Here at the Brixton Pound we are used to fielding questions about the Ritzy. Until the last few weeks most have been about why the B£ is not accepted by the cinema, something which dismays and surprises many in equal measure. Recently however this has been replaced by something else which, upon becoming wider public knowledge, also dismays and surprises people in Brixton – that the Ritzy is not a London Living Wage (LLW) employer. After several fruitless years of negotiation with Picturehouse, which owns the Ritzy among other cinemas, staff overwhelmingly voted in favour of striking, the first of which took place on Friday 11th April, and the second of which will follow on Friday 18th.
We’ve been asked a lot about this of late and we’re glad that we have, because it demonstrates that people understand the link between the Brixton Pound and what this issue is about: economic justice. So when we’re asked the question, “should the Ritzy pay its staff the LLW?”, our answer is adamant: absolutely yes. We won’t repeat the arguments that evidently show that the economic, social and moral sums all add up. They’re freely available and not exclusive to any particular political leaning. Our take on it is simple: profitable companies should pay staff a living wage. So what makes this one company any different?
Special characteristics mark out the Ritzy. Located opposite Lambeth Town Hall on Windrush Square, it takes on and enjoys the trappings associated with being ‘a local institution’. Indeed it was Lambeth Council which stepped in to rescue the cinema from demolition in the 1970s, and later assistance from the Brixton City Challenge which lifted it to the splendour cinema goers enjoy today. For the few people who don’t know where the cinema is, public signposts at several points in Brixton indicate the way. Recently, both of the shortlisted bids to run the former ice rink site on Pope’s Road proposed a collaboration with the Ritzy to run film screenings, listing the cinema as evidence of engaging with ‘local partners’.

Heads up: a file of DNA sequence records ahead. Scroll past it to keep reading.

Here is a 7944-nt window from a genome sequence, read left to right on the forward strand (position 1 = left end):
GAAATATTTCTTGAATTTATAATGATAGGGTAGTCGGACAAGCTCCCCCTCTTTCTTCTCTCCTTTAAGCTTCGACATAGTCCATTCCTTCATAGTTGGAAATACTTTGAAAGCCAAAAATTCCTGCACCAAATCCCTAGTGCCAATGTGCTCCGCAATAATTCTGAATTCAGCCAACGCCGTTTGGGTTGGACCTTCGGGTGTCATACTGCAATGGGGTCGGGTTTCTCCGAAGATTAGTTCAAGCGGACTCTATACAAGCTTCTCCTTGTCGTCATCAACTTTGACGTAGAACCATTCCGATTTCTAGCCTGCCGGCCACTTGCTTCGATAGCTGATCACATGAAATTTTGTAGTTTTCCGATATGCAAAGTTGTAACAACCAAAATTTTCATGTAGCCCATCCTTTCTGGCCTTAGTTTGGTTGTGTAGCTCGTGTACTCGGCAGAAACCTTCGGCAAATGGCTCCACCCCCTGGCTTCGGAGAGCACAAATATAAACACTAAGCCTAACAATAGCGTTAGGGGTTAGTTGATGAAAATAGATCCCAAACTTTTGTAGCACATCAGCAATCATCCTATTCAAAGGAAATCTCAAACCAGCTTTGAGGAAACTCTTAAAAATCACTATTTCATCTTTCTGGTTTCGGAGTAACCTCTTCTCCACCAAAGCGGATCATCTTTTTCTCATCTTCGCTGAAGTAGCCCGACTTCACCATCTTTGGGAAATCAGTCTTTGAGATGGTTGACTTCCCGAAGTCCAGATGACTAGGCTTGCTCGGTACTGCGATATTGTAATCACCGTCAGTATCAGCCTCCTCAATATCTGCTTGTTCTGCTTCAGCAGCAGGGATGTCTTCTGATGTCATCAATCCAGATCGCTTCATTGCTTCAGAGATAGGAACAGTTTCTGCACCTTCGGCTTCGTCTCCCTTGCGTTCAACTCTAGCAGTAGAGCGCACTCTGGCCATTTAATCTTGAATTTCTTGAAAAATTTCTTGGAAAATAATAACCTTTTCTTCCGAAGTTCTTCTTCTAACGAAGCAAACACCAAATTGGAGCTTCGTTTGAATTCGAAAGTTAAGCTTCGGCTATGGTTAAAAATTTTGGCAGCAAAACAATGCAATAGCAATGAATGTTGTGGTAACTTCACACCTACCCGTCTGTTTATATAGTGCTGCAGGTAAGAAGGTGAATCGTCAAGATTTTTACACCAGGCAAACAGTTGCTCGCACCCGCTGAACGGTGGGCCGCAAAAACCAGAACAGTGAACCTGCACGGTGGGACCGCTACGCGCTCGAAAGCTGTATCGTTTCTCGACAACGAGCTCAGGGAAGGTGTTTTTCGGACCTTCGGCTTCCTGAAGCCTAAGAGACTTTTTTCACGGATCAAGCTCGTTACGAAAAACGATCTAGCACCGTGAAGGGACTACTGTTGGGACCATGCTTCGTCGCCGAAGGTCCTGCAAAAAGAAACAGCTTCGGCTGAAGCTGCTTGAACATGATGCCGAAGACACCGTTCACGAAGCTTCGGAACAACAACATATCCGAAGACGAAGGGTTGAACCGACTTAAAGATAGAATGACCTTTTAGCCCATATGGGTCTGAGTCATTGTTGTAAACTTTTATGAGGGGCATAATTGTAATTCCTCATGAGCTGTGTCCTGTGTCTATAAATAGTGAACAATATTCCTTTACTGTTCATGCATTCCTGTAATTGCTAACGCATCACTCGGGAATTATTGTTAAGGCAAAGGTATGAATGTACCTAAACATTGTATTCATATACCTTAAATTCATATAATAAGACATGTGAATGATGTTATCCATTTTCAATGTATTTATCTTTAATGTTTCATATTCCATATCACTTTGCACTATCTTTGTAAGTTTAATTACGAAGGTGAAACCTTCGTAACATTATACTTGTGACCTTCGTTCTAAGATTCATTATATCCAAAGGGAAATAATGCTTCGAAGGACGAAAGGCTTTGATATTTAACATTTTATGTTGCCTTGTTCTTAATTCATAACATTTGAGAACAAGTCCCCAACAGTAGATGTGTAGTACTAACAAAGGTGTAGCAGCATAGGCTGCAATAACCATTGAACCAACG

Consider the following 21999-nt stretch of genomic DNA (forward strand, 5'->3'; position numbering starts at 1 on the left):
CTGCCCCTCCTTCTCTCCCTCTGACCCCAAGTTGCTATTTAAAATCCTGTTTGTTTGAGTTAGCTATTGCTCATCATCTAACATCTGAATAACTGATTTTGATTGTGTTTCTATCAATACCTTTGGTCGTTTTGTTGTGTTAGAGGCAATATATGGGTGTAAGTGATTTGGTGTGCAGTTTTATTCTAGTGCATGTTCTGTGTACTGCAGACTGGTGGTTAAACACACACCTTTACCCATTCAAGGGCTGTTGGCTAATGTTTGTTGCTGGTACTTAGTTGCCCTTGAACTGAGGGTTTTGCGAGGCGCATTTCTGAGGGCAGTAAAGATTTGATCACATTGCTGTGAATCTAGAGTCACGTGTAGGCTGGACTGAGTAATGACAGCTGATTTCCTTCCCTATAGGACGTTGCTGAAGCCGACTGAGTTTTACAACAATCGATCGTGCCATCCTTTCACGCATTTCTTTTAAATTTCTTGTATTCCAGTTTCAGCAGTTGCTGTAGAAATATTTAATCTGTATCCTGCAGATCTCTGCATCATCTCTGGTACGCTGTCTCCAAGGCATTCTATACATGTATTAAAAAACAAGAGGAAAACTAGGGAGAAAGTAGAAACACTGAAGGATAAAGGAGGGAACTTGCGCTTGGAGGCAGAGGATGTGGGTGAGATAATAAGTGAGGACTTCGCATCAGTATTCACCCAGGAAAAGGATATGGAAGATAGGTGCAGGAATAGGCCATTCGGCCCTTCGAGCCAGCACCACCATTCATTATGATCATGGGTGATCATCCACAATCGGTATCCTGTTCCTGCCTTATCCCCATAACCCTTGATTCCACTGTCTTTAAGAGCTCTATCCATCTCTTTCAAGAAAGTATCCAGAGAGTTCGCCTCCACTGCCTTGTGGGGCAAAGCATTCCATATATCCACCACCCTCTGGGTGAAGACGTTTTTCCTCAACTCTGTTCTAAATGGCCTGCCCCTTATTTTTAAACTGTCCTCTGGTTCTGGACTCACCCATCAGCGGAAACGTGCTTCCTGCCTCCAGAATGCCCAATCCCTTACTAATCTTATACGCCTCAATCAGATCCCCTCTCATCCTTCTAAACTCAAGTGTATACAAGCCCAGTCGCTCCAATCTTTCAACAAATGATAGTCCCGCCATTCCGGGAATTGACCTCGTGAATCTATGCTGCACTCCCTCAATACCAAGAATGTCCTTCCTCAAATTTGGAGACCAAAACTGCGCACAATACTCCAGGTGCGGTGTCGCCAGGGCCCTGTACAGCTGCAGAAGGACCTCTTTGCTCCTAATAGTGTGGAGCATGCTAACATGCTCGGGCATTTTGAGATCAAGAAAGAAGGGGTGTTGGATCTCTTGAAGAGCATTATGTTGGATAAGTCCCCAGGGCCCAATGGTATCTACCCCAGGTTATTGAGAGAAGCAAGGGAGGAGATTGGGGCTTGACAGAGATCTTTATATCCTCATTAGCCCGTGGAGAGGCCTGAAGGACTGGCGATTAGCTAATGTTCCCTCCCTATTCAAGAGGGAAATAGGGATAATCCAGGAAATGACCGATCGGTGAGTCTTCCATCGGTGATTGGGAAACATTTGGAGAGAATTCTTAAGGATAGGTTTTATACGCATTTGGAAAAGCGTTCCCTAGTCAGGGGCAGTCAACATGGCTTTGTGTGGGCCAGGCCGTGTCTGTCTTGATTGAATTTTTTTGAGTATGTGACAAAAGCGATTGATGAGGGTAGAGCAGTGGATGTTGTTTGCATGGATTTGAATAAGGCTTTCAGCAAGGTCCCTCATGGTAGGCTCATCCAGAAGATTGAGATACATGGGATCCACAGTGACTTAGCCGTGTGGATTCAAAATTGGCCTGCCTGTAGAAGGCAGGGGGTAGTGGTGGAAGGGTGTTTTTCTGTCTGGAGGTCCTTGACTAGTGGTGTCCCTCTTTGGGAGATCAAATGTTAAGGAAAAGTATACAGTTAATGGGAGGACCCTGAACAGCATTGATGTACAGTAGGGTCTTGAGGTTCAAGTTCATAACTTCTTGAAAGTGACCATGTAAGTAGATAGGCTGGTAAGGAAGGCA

It’s in this context that people perceive the Ritzy, one that almost makes people forget that it is a business, never mind a corporate one. And this is where the distinction must be made: this is a Picturehouse issue, not a Ritzy one. Even though we can’t spend the B£ there, we love the Ritzy. We love the film board that displays marriage proposals and messages of support for the Brixton Soup Kitchen. We love the interesting cinema programme it runs. We love the upstairs exhibitions and concerts, the terrace, the immersive cinema events, the kids club and even the pram jam at 11am. And on all of these things we love about the cinema are the fingerprints of the staff, who beyond being good at their jobs never fail to be friendly, knowledgeable, and as was evident throughout their strike on Friday are an energetic, talented and committed bunch. The argument that the LLW brings about a better workforce does not apply here. But that does not mean they do not deserve a wage that reflects the cost of living London.
We’d like to think that if they had the power to, Ritzy management would pay their staff the LLW. Likewise, we believe that like almost 300 businesses in Brixton, they would willingly accept the B£. The sad truth however is that the cinema is run according to the principles of most corporate businesses, where salaries at the top rise and at the bottom stagnate, where short term gain trumps long-term sustainability for the business and the environment in which it operates, and where staff are largely seen as expendable as opposed to an asset.
One banner at the strike asked the rhetorical question, “where are you Mooky Greidinger”, in reference to the CEO of Cineworld, which owns Picturehouse. The likelihood is that he has never heard of the Ritzy, perhaps not even Brixton, and less so the privileged position the cinema enjoys in the area. If it is on his radar at all it will be as a series of numbers, of which only one really matters: the bottom line. On Friday we were proud that Ritzy staff showed that they are not mere numbers, and we hope that they are soon in receipt of pay that not only reflects the cost of living in an increasingly expensive city, but also their contribution to the cinema’s success.
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